This week will be a rather special one for actress Jess Johnson, as not only will she be making her debut on the Eden Court stage, but she celebrates her birthday during the week-long run in the Highland capital.
And just like Rita, the character she plays in the classic play Educating Rita, she will – for the moment – keep the celebrations simple.
“I’m from Newcastle, and Inverness will be the furthest north I’ve ever been, so I’m very, very excited,” said Jess.
“I’m hoping to find a proper pub in Inverness and have a few pints to celebrate my birthday.”
This new production of the much-loved show, produced by David Pugh and Dafydd Rogers, of Calendar Girls and The Full Monty fame, has been going down a storm wherever it plays.
“The reaction has been amazing because I think it is a timeless piece,” said Jess.
It stars the distinguished stage actor and well known TV star Stephen Tompkinson as frustrated professor Frank Bryant, while Jess, who is relatively unknown, takes the starring role as Susan “Rita” White, the Liverpudlian hairdresser keen to expand her horizons.
It’s a two-hander play, meaning Stephen and Jess are the only performers.
“A lot of people know the story because of the film, and many haven’t seen the stage version before which is slightly different in that it only features Frank and Rita and is entirely set in Frank’s study at the university,” said Jess.
“The story is episodic, and goes through around a year of Rita’s life so you see the seasons and Rita change as she slowly expands her horizons.
“For me that means a lot of outfit changes, very colourful jumpers and having to stick big curlers in my hair.
“What you see as you follow the journey they both take, is that they both need each other.
“It’s a beautiful relationships and I’m delighted to say that Stephen and I are quite proud of the chemistry we’ve created between us for the show.”
Prior to hitting the road with the play, Stephen and Jess hadn’t worked together.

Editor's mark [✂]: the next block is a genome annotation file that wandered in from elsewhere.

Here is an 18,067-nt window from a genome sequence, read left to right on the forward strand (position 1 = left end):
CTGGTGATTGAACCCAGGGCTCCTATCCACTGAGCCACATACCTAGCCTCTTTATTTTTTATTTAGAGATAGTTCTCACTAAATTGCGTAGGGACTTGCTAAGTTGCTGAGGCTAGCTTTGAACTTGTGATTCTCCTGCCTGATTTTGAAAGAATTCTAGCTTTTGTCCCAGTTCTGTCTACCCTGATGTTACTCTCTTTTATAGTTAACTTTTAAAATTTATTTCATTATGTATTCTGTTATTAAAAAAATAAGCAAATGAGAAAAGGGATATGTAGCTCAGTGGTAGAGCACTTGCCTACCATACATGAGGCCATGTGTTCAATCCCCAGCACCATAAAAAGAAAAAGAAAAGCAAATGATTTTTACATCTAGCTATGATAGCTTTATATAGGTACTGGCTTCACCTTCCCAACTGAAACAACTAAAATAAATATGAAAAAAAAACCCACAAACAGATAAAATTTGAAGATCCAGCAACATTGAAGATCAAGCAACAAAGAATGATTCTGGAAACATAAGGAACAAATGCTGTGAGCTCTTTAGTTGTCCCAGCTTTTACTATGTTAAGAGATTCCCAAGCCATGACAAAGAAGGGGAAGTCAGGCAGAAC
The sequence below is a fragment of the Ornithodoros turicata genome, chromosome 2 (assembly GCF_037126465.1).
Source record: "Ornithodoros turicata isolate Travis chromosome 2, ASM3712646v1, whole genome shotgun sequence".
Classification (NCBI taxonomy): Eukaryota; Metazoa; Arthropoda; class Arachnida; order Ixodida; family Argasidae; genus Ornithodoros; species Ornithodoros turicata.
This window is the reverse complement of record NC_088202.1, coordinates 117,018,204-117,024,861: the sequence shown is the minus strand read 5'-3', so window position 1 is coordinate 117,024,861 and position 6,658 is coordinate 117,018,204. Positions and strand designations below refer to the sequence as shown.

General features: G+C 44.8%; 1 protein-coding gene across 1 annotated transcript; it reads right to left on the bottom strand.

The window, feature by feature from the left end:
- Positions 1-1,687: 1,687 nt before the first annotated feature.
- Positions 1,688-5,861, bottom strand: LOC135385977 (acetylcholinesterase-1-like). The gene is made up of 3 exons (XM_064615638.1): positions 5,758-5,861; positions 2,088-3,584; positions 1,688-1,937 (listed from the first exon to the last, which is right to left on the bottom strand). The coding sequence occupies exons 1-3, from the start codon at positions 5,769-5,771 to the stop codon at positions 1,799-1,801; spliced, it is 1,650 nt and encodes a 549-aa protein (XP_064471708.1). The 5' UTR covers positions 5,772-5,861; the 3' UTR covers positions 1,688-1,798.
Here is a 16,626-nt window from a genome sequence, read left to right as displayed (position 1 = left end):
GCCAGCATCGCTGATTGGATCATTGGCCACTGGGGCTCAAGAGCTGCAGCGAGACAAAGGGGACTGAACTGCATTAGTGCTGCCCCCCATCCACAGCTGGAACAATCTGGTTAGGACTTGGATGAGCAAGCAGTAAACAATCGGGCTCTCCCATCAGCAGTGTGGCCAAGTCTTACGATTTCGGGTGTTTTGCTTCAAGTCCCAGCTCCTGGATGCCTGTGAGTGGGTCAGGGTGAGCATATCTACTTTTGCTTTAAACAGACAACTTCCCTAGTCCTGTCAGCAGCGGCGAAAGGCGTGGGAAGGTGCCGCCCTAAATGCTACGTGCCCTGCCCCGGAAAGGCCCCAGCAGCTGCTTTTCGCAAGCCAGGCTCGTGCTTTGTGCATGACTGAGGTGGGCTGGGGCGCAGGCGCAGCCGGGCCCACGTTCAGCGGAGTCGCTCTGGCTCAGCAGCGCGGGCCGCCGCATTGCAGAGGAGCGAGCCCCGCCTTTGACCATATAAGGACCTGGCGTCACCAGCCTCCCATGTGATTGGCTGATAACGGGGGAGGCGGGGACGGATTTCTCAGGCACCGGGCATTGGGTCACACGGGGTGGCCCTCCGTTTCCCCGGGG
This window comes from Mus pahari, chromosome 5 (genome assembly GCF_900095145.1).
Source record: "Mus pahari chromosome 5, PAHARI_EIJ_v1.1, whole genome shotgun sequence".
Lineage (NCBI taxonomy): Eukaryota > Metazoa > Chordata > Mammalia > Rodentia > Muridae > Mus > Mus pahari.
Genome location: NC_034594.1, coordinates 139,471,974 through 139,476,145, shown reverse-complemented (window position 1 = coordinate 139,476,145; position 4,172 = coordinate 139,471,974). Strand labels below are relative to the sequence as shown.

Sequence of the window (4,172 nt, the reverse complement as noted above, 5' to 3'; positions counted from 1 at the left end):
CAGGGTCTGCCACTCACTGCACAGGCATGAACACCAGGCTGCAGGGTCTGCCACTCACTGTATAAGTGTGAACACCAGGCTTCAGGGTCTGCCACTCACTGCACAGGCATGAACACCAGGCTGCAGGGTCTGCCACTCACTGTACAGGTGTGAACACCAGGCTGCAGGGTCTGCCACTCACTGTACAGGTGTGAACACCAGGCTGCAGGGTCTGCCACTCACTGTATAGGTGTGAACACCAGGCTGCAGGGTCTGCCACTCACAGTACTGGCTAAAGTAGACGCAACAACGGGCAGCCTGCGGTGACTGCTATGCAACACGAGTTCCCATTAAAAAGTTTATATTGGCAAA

It was a chance meeting, and a mutual love of the Willy Russell play, that became the spark for this major new production, which opens at Eden Court Theatre next week.
Jess said: “I was performing on the main stage of my local theatre in Newcastle and Stephen was there rehearsing for Red Lion.
“We crossed paths, got chatting and ended up going for a drink.
“I’d done a short tour of Educating Rita in Durham at the Gala Theatre, and told him that I’d love a longer run at it as Rita is one of my favourite characters, and told him I thought he’d make a great Frank.”
Stephen said: “It transpired it’s a play we’ve both loved for many, many years.
“So I went away and re-read the play, which I had been reading since I was 15.
“In fact a school friend and I used to rehearse it in my dad’s garage together but, of course, I was way too young for the role back then.
“But re-reading the play I realised I’m now the right age to play Frank, which was a little bit scary to begin with.”
Educating Rita tells the story of what happens after Rita enrols on an Open University course and of her encounters with tutor Frank.
He’s a frustrated poet, brilliant academic and dedicated drinker, who is less than enthusiastic about teaching Rita.
However, Frank soon finds that his passion for literature is reignited by Rita, whose technical ability for the subject is limited by her lack of education, but whose enthusiasm Frank finds refreshing.
The two soon realise how much they have to learn from each other.
The play was commissioned by the Royal Shakespeare Company and first played at the Warehouse Theatre, London in 1980, starring Julie Walters and Mark Kingston.
Julie reprised her role in the BAFTA, Golden Globe and Academy Award-winning film opposite Michael Caine.
“Compared to Michael Caine, Julie Walters was relatively unknown at the time and that’s a bit like Stephen and I in this play,” said Jess.
“Stephen is well known but the producers wanted the person playing Rita to be an unknown, so hopefully I can surprise the audience,” said Jess, who has had small parts in a number of TV shows including Coronation Street, where she played a waitress.
And for Jess, a mum of three, the character of Rita has a particular resonance because, like Rita, she also returned to university education as a mature student.
She said: “Education was not for me at 14-15, but when I got to 23 I was ready for it.
“I come from a very working class background and Educating Rita was one of the first plays where I heard a working class voice which is a voice I recognised and found very inspirational.
“From a very young age when I read the play, it gave me permission to aspire, to have the option of a different way of life.”
Educating Rita is at Eden Court Theatre, Inverness, from July 2-6. www.eden-court.co.uk